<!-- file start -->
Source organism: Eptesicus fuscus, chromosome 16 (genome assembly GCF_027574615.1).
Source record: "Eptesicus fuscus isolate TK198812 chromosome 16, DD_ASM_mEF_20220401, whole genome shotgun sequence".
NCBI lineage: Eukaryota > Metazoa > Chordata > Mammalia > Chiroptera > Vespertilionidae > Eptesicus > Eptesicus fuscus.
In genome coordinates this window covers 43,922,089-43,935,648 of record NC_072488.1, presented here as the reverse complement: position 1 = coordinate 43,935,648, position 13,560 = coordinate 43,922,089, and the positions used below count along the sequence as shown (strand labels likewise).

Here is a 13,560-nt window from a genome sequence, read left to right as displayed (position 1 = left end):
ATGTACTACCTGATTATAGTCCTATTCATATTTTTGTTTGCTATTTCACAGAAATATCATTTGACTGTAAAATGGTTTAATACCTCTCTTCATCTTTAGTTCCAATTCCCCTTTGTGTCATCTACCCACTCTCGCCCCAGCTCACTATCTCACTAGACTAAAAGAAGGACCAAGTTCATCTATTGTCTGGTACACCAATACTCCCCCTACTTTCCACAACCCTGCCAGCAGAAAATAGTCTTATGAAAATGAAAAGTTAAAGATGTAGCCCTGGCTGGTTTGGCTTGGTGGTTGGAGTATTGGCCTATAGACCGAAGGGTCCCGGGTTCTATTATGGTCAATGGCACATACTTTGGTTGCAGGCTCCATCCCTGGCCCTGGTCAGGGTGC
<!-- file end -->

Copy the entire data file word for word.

Source organism: Eptesicus fuscus, chromosome 16 (genome assembly GCF_027574615.1).
Source record: "Eptesicus fuscus isolate TK198812 chromosome 16, DD_ASM_mEF_20220401, whole genome shotgun sequence".
NCBI lineage: Eukaryota > Metazoa > Chordata > Mammalia > Chiroptera > Vespertilionidae > Eptesicus > Eptesicus fuscus.
In genome coordinates this window covers 43,922,089-43,935,648 of record NC_072488.1, presented here as the reverse complement: position 1 = coordinate 43,935,648, position 13,560 = coordinate 43,922,089, and the positions used below count along the sequence as shown (strand labels likewise).

Here is a 13,560-nt window from a genome sequence, read left to right as displayed (position 1 = left end):
ATGTACTACCTGATTATAGTCCTATTCATATTTTTGTTTGCTATTTCACAGAAATATCATTTGACTGTAAAATGGTTTAATACCTCTCTTCATCTTTAGTTCCAATTCCCCTTTGTGTCATCTACCCACTCTCGCCCCAGCTCACTATCTCACTAGACTAAAAGAAGGACCAAGTTCATCTATTGTCTGGTACACCAATACTCCCCCTACTTTCCACAACCCTGCCAGCAGAAAATAGTCTTATGAAAATGAAAAGTTAAAGATGTAGCCCTGGCTGGTTTGGCTTGGTGGTTGGAGTATTGGCCTATAGACCGAAGGGTCCCGGGTTCTATTATGGTCAATGGCACATACTTTGGTTGCAGGCTCCATCCCTGGCCCTGGTCAGGGTGC